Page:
This looks like a sensational and world shaking book – How to Sharpen Pencils: A Practical and Theoretical Treatise on the Artisanal Craft of Pencil Sharpening for Writers, Artists, Contractors, Flange Turners, Anglesmiths, & Civil Servant.
Its author, David Rees, is involved in a fascinating interview here (with the obligatory language warning), about the book, and its titular issue – the correct sharpening of pencils. He’s a pencil sharpening consultant – charging $15 per pencil.
“David Rees: Well, the whole point of the book was to try to defamiliarize pencil-sharpening as an activity, so that people would just approach it from square one again. One of the things I liked about starting the artisanal pencil sharpening business was that it made me think about pencils in greater depth than I probably ever had in my life. And the more I thought about them the more I appreciated them as really efficient, elegant tools. But sharpening pencils is always a little intimidating, especially with the single-blade pocket sharpener, where you might break the tip or you might not be satisfied with how it turns out. Frankly I think the book is meant to make sharpening pencils simultaneously less and more intimidating.”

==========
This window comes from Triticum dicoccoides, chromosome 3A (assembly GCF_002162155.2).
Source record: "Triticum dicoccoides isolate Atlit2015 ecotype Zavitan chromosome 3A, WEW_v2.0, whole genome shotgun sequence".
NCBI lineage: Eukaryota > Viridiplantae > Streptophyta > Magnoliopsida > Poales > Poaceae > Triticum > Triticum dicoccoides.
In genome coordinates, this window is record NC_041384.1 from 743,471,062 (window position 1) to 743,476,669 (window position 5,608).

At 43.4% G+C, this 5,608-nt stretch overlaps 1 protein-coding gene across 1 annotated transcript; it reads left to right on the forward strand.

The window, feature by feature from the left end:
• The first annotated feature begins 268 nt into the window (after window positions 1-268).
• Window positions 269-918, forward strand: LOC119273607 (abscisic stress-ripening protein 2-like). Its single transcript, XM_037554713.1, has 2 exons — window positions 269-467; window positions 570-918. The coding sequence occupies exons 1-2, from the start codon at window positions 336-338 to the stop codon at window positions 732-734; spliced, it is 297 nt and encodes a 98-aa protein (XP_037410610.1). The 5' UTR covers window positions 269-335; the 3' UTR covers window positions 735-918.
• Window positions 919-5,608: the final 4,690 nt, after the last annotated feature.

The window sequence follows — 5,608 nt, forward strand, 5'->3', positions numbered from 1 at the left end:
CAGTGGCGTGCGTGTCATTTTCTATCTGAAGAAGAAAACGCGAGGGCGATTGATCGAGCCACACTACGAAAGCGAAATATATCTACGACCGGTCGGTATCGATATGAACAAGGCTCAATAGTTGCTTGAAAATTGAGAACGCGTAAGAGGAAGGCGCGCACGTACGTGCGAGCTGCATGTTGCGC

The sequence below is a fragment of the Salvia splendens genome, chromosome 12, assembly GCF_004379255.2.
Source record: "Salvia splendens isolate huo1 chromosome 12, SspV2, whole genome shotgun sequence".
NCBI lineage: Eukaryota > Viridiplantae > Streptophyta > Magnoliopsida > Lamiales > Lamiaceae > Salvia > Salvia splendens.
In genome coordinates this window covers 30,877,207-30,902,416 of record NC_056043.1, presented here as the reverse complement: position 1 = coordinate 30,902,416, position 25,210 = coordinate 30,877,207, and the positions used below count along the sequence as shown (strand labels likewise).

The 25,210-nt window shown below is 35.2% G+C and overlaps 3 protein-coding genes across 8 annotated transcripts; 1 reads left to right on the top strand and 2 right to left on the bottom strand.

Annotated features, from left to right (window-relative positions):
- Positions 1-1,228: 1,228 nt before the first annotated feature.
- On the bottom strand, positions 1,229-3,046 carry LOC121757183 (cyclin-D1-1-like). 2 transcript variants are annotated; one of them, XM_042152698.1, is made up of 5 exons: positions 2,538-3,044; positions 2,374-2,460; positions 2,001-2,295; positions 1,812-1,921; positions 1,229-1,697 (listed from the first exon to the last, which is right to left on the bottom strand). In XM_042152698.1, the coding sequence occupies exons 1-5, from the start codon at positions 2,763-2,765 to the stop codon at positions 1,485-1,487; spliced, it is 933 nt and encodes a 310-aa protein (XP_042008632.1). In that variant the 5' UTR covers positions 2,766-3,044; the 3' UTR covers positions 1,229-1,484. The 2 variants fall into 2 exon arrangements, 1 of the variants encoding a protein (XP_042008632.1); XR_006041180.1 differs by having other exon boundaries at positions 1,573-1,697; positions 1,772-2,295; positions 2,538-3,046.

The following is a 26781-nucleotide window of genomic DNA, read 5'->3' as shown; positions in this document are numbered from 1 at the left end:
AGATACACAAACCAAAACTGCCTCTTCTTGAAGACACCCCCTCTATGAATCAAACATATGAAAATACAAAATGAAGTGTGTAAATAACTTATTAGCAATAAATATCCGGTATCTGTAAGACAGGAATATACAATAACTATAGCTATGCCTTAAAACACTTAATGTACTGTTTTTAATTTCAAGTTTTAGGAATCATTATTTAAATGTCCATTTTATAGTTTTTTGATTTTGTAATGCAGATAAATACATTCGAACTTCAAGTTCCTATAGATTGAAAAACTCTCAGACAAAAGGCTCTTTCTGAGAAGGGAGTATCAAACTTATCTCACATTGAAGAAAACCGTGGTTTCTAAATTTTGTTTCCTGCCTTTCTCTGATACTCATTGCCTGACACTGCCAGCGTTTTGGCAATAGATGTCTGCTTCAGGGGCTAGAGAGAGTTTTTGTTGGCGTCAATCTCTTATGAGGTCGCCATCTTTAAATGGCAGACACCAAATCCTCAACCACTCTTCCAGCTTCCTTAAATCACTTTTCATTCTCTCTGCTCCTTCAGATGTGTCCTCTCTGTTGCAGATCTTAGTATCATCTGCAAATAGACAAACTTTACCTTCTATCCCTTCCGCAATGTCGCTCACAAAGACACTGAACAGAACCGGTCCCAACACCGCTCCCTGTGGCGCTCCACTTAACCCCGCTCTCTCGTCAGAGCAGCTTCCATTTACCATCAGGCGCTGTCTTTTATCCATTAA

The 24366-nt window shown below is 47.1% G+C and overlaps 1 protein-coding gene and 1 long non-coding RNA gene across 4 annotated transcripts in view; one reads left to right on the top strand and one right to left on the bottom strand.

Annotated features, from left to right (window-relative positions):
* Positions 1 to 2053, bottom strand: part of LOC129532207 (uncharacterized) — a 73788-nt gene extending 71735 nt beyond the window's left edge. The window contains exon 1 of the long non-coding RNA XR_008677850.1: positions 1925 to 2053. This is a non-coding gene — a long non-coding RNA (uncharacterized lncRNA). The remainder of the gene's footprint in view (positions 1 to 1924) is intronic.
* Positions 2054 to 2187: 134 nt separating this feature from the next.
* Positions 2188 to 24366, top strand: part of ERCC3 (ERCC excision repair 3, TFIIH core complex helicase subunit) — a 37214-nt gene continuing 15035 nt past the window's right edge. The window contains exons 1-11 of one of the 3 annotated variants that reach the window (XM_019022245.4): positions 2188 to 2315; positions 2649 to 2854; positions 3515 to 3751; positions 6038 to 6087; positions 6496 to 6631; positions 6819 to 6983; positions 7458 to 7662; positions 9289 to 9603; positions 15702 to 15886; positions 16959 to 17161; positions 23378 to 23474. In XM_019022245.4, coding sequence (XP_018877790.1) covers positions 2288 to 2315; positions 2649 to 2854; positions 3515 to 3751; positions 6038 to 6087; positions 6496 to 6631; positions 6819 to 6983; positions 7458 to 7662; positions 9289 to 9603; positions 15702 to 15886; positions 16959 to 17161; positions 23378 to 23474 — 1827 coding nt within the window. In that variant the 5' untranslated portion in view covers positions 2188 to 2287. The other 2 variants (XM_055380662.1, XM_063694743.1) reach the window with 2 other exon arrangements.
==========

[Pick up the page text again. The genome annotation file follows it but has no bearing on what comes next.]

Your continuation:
TM: I think you did about the right amount of thinking. But the knowledge you’re laying down here is incredibly detailed and thorough. You think you might be in danger of putting yourself out of business?
DR: It’s not a worry. In fact, it’s the goal. I don’t want to do this forever. I wanted to just throw open the doors of my workshop and just share my secrets. Whenever an article gets written about my pencil sharpening business, there’s always someone who’s like “Fifteen dollars? I’ll do it for ten!” And I’m always like: “You know what? It’s a free market economy, knock yourself out. Let’s see what you got.” It’s enough for me to know that I’m first in field, as they say. I invented this industry, and I’m happy to share what I’ve learned, and hopefully empower people to sharpen their own pencils.